Reflecting on Paris

I’ve come to the realization that a trip to Paris is better than a jaunt to the world’s premier wellness retreat. All that is good for the soul—exercise, food, and conversation—came organically there. My apartment was on the 5th floor, what Americans would call the 6th. The lift would often get stuck; it made no difference whether a resident was inside. Taking the stairs was the safer option. In the beginning, I had to pause several times during the ascent, but eventually, I became accustomed to the climb and could make it to my door without stopping. This achievement gave me a sense of accomplishment. As did climbing the steps in the Paris Métro without becoming winded.

While conquering various Stairmasters gave me a sense of pride, I probably got most of my exercise through the French art of flâneur, which means to wander aimlessly. When leaving the apartment, I permitted myself to make detours en route to and returning from my destination. I discovered a few shops in and adjacent to my arrondissement this way. One of them being my local Pierre Hermé. For the record, Ladurée is the better of the two, but I wouldn’t have discovered this if I hadn’t stumbled upon 89 Bd Malesherbes after dinner one night.

My knowledge of French enabled me to engage with Francophones. These interactions mainly took place while ordering food and buying tickets for museums and other sites of note. My husband went to Paris with me, and speaking French for two people was a heavy lift. Successful, but heavy. The the first time we went to La Ripaille (69 Rue des Dames), we didn’t have a reservation. I knew this would make the conversation with the front-of-house staff more complicated. I prepared for the exchange by practicing “Est-ce que vous avez une table pour deux personnes?” and “Nous n’avons pas de réservation.” We were met by Philippe, the proprietor, who explained that his place was full but that a table may become available later in the evening. I said that we’d return another time, and two nights later we did.

The next day, we entered the restaurant, and Philippe greeted us warmly. After bonsoirs, I told him that we had a reservation and the time that it was made for. We were shown to a cozy table for two. The dishes were written in chalk on blackboards hung high on the opposite wall. Philippe informed me of the changes that had been made to the menu. I relayed all the information to my husband in English. If you book a table for dinner at a restaurant in France, it’s yours for the night. We witnessed the departure of other parties one by one and eventually settled into a long conversation with Philippe. I thanked him for the delicious and nourishing food. (Lunch and dinner in France are eaten in courses; you must do the same when there.) I told him how the food in America makes us ill and how living in France would be ideal for health reasons. We discussed other American peculiarities and laughed about how vieil, vieille, le veau, je vois, and la voix could be confusing for language learners. He complimented me on my French. I told him that I was fearless and that I had put in a lot of work. Our party was one of the last to leave. Besides the conversations I had with my Chanel fashion advisors, this was the longest time I’d spent speaking continuously in French during the trip.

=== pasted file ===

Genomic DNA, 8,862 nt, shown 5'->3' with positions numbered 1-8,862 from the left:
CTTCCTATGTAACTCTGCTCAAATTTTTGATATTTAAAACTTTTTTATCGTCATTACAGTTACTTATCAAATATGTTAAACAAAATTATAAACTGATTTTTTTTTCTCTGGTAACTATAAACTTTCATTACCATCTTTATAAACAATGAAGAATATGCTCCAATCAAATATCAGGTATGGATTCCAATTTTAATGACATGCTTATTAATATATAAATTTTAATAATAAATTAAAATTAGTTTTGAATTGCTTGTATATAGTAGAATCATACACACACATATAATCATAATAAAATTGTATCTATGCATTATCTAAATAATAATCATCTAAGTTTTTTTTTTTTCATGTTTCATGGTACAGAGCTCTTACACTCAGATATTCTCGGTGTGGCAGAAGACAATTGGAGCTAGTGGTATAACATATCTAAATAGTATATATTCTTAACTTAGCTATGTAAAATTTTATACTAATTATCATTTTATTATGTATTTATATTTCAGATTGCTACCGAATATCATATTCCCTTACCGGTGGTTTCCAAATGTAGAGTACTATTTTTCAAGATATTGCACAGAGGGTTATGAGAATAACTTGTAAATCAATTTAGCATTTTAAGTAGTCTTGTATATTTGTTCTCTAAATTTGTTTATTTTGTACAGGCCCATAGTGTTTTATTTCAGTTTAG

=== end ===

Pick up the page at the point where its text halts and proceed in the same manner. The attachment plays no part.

The food in France is generally fresh, free of preservatives, and not overly sweet. I dined often and freely from the menus of the restaurants in and near my arrondissement. I even consumed dessert and bread without falling ill. Le Tourbillon, whose address in Paris recently closed, was one of our favorite places for dinner and mille-feuille. According to the website, diners will be able to find them at the restaurant L’abri Norrmand (47 rue de General De Gaulle, Gaillon) in September. It looks like a pilgrimage to Normandie is in order. Although, I don’t know if they’ll have mille-feuille.

Works Sighted: Palais Garnier // Saint James Galathee II // J.Crew Martie pant // Monoprix trench // Superga 2750 Cotu Classic Navy // Longchamp Le Pliage (small handbag)

French Revolution Paris Historic Walk: An Airbnb Experience

I first met Thierry Collegia in 2020. I’d embarked on an online tour of Paris and decided to attend the virtual Airbnb experience French Revolution Interactive Journey. A lovely married couple joined the host and me. They’d been to Paris somewhat recently and shared their vivid memories. I hadn’t been there since 2014 and couldn’t recall rich details like they could. I knew I would visit the Revolution-related sites Thierry transported us to via Zoom; I just didn’t know when.